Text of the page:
Ask yourself: what gives me the most pleasure? How and where do I get the skin sensation I need for orgasm? What kind of touch works best for me now? What time of day am I most responsive?
Practice asking for what you want. Whether you’re in a long-term relationship or getting sexual with a new person, communicate your needs and desires clearly, warmly, and in an inviting rather than critical tone. Your partner will appreciate knowing how to give you pleasure. (If this is difficult for you, I give plenty of communication tips in The Ultimate Guide to Sex after 50 and in all my webinars.)
Most important orgasm advice:
1) If the cause is medical, get medical help to resolve it. This isn’t easy, because doctors are not sex experts and may be uncomfortable with our sexual questions. But we must try, and medical professionals must educate themselves and create referral lists to help us.
2) If the ways you used to enjoy sex most don’t work for you anymore, explore other ways that might work better. We are sexual beings lifelong. Expanding our sexual repertoire keeps sex vibrant.
3) Choose and use a vibrator or assortment of vibrators for the extra stimulation you need to reach orgasm. Hot Octopuss has amazing products for our age group. In addition, I review sex toys from a “senior perspective” on my blog.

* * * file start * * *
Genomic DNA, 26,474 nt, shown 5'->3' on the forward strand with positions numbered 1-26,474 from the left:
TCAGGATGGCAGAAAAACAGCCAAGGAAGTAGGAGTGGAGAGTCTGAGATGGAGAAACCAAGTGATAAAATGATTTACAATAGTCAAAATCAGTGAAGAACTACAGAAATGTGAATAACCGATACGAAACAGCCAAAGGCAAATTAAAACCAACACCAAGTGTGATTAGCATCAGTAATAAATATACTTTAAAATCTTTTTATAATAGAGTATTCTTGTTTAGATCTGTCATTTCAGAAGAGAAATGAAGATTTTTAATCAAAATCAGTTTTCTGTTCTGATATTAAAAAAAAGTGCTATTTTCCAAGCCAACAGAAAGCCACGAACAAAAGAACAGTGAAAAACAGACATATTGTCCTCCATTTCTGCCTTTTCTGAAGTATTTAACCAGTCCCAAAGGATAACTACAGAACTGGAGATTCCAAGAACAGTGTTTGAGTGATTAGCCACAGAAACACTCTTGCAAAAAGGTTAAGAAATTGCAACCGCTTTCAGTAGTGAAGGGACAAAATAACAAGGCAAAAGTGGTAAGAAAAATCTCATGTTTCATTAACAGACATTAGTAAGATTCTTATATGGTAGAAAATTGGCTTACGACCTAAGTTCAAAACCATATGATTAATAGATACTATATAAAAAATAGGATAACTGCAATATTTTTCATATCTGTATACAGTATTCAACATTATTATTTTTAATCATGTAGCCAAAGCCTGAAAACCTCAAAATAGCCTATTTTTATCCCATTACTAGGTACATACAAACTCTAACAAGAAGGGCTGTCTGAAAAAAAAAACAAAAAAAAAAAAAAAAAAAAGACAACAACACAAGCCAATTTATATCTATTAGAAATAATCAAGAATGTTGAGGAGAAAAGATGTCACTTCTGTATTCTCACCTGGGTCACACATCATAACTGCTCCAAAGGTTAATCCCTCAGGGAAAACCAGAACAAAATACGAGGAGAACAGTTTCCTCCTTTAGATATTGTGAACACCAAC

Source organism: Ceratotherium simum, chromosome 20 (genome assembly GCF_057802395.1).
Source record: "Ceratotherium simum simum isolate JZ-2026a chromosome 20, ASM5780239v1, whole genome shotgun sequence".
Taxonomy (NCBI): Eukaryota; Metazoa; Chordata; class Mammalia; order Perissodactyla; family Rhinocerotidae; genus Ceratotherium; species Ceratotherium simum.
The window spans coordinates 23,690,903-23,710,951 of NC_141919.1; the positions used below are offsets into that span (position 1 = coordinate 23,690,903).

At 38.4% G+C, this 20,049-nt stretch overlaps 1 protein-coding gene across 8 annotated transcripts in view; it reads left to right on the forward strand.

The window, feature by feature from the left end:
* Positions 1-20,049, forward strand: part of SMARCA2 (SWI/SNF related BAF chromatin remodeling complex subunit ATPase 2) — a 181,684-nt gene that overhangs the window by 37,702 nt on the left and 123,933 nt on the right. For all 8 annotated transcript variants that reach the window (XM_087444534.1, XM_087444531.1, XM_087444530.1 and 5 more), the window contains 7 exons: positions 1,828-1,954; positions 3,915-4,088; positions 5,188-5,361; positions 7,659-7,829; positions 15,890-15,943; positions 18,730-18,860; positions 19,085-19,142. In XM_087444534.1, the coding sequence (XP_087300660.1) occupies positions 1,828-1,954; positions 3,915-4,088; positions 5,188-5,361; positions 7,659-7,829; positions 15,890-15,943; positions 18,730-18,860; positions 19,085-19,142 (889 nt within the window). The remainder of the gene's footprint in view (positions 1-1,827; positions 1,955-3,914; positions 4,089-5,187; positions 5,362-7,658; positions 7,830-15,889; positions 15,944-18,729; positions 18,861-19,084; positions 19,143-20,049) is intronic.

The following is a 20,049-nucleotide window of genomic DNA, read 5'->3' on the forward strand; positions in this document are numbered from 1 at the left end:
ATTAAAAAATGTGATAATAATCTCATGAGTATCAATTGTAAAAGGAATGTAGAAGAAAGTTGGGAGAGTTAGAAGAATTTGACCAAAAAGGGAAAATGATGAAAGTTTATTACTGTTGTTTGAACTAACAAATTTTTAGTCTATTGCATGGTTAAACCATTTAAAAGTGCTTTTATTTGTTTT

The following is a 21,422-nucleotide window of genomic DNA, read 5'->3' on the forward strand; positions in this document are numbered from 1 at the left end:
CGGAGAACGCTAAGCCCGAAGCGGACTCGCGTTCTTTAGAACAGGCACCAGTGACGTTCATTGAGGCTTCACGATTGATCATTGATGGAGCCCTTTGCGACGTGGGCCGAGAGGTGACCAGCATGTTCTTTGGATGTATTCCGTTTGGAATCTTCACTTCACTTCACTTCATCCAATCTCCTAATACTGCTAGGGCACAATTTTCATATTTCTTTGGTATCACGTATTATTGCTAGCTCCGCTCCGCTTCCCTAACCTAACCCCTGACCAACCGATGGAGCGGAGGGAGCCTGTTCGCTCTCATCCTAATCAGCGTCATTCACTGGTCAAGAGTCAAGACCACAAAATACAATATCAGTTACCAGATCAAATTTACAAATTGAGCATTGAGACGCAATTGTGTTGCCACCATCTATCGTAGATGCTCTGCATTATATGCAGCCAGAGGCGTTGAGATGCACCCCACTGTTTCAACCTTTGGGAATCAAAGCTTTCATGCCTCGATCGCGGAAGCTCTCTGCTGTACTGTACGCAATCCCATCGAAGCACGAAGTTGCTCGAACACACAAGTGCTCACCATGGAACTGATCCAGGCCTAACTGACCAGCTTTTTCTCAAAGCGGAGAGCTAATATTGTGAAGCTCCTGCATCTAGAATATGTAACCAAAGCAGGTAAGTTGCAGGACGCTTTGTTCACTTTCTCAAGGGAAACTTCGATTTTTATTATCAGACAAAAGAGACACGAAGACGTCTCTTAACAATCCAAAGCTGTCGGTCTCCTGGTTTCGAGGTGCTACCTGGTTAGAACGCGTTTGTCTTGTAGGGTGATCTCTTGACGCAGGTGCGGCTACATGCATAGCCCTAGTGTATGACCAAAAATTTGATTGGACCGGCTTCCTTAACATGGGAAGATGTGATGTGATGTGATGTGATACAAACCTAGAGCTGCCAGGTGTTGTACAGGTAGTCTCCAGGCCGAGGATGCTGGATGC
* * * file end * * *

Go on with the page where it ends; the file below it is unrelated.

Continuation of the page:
4) Engage in sexual pleasure more often. The more sexually active you are — partnered or solo, with whatever sexual expression you prefer — the easier it becomes to reach orgasm.
Special considerations for penis-owners
Everything above applies to all genders. But there is a big gap in our understanding about penises: erections are not a requirement for orgasm. With the right stimulation, orgasm can happen without an erection.
Erectile difficulties interfere with orgasm, but not for the reason you think. We need to combat the mindset that stops us from even exploring sex without an erection. If we think a flaccid penis signals lack of interest in sex or inability to enjoy sex, we don’t even try. If instead, we take this as an opportunity to explore different ways to give and receive sexual pleasure, we discover worlds of sensation and satisfaction. For many more ideas, watch my webinar, “Great Sex Without Penetration.”